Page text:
Online shopping is now the official king of retail. On average, ecommerce sales grew 32.4% year-over-year in 2020, with some retailers — such as Best Buy and Target — experiencing more than 100% growth. This massive shift to digital has forced retailers to rethink how they do business, communicate with their customers, and find creative ways to stay ahead in the evolving retail landscape.
The new mindset of digitally-empowered creative adaptation has become a critical competitive advantage. The pandemic shuttered physical operations. For example, Best Buy added contactless curbside pickup and online device setup/tech support consultations as new routes for reaching customers, even in lockdown. Similarly, Williams Sonoma began offering online design consultations and quickly rolled out ways for clients to evaluate design plans virtually. Such services were instantly popular and, though initially driven by necessity, are here to stay.
Likewise, the ability to find and purchase nearly any product in the world with a tap of your phone has changed the face of retail competition forever. Organizations with the bandwidth and resources to build data-intensive applications are transforming the customer experience with personalized applications and targeted advertising. They are applying the same data capacities internally to manage inventory and sourcing in the new retail reality of unpredictable supply chains and logistics.
To meet revenue goals this year and in the future, retailers must scale their business to retain current customers and reach new ones — regardless of where they are located. Here are three technology strategies to make it happen.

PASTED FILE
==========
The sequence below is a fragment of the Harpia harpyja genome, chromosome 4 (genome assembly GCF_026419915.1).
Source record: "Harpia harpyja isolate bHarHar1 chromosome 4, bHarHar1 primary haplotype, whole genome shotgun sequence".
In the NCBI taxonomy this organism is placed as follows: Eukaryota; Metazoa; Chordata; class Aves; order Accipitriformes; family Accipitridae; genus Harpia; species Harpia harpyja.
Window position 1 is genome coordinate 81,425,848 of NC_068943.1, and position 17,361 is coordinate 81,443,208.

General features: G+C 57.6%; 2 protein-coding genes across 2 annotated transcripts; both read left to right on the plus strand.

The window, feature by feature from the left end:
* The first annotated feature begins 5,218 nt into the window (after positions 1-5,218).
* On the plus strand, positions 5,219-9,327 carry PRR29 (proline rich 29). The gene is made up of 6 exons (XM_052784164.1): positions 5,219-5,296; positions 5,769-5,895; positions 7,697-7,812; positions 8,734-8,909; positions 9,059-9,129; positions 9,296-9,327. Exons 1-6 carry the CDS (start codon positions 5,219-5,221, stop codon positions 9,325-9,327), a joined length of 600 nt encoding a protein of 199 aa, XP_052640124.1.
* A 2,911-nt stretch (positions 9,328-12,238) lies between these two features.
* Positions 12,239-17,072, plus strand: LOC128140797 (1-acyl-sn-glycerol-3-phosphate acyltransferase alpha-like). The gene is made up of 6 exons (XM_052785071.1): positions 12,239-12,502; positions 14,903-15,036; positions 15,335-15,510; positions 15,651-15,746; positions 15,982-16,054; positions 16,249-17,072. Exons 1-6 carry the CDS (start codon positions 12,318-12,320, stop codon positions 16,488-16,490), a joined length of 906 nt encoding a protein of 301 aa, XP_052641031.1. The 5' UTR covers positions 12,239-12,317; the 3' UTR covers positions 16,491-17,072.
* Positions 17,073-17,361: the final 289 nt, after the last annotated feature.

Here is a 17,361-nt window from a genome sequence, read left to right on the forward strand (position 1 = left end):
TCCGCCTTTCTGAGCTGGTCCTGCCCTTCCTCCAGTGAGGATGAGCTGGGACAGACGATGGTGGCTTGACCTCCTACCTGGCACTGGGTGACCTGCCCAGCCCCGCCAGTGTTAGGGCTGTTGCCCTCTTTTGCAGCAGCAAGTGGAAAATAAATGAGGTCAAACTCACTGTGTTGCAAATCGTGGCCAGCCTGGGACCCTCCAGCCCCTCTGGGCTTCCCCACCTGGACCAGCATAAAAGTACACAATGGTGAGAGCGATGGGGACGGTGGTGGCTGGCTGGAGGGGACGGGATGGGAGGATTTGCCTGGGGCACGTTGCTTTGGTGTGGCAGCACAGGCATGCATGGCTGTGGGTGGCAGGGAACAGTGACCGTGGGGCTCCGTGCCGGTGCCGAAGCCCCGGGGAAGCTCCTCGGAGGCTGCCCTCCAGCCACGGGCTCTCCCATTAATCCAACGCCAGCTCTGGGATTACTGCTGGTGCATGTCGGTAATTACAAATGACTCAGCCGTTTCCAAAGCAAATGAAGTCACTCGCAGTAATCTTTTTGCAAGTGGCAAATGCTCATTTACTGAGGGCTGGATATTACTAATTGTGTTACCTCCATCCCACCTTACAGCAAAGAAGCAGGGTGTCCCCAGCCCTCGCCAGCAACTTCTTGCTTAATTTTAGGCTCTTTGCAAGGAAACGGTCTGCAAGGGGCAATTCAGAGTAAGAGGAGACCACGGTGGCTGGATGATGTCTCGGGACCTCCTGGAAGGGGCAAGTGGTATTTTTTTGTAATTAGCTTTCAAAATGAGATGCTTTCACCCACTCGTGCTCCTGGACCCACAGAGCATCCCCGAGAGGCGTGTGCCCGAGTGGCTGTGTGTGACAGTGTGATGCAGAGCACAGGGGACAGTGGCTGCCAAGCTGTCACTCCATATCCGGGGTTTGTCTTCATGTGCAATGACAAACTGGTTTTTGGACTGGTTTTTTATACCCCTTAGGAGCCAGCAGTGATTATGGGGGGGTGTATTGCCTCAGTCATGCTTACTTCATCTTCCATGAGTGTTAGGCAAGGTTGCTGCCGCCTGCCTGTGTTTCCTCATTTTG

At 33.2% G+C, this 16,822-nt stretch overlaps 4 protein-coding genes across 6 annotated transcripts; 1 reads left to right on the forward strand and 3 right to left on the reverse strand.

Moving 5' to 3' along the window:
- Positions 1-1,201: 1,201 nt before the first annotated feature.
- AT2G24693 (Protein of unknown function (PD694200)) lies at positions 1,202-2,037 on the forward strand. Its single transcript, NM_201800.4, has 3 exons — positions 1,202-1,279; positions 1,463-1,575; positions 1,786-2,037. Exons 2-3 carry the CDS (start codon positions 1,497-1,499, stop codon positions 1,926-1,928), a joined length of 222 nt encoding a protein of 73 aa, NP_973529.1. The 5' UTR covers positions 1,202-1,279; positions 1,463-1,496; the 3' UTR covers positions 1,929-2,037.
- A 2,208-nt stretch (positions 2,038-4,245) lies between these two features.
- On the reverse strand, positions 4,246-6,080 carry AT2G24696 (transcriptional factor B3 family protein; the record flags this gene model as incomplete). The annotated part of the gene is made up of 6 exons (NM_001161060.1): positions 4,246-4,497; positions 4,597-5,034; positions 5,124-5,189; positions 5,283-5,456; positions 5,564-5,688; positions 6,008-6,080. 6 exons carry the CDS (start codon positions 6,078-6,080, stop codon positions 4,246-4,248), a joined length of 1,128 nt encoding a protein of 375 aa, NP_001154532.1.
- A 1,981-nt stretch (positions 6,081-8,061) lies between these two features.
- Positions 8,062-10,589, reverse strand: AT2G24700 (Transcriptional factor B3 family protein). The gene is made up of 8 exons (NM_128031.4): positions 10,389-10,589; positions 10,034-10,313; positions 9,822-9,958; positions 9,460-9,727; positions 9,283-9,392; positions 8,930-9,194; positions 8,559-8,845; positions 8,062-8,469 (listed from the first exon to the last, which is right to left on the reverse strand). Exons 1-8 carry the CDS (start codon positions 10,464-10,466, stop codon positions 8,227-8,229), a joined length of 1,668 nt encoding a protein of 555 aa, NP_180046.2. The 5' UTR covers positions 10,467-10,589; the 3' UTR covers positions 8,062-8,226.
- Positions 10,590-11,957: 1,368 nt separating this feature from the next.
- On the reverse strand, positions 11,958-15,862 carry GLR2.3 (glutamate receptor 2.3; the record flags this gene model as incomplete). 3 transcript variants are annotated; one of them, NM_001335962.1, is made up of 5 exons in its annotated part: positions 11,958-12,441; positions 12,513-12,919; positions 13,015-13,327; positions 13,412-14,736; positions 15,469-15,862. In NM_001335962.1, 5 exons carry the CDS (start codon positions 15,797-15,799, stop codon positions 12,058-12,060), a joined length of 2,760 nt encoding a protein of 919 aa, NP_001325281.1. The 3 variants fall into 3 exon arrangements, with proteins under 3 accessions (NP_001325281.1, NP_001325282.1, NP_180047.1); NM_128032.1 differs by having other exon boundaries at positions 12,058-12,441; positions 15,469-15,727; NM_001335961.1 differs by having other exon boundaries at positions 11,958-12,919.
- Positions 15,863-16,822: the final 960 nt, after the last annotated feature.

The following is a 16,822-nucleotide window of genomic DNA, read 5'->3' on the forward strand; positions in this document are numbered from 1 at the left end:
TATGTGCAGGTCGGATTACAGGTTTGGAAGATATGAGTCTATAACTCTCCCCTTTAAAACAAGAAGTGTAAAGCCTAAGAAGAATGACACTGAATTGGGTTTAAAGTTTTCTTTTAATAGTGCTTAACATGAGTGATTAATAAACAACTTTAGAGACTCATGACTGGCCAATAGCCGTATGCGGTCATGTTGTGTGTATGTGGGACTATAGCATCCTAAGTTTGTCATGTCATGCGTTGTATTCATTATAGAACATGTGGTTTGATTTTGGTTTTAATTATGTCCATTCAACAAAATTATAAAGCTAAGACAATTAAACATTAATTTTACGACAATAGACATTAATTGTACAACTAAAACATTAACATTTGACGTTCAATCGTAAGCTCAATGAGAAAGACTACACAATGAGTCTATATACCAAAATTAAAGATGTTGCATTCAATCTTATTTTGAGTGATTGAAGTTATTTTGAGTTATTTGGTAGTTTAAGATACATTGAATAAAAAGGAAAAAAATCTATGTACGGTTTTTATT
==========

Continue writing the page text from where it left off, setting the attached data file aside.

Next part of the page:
1. Use your data to provide a great customer experience.
To win the retail wars, organizations must meet (and exceed) customer expectations. Not delivering on promises is the easiest and fastest way to lose customers. Poor data management often drives factors like inaccurate pricing, unreliable delivery times and inconsistent inventory that can quickly erode your bottom line. In fact, 50% of retailers claimed bad data hurts their business (i.e., poor operational efficiency, reduced developer productivity).
To prevent bad data from infiltrating an organization and hindering its ability to provide a great customer experience, retailers must modernize their tech stack. In today’s IT landscape, this often means adopting a cloud-native approach to application development to gain the resiliency, consistency and unlimited scalability required to handle exploding volumes of data. The database is the heart of an effective data management strategy and one of the first places to start.
Running critical transaction-heavy workloads, such as inventory and payments, becomes easier in a distributed and resilient environment — an environment that enables organizations to meet customer demands all over the world seamlessly, with low latency and high availability. Transitioning to this type of environment better equips your team to manage inventories and get products into customers’ hands on time. By investing in a reliable, consistent data strategy, retailers can stop worrying about bad data driving poor customer experiences.
2. Expand your customer base by scaling geographically.
Online retail has opened the door to an infinitely broader pool of potential customers. Still, organizations must be prepared to scale to effectively meet the demands of a globally distributed customer base. Yet solving the thorny issues around latency and data sovereignty leaves many retailers at a loss. The additional overhead that IT and engineering teams accrue while quickly expanding to new regions (but still using antiquated technology) should no longer be why companies are not properly serving the demands of a global market.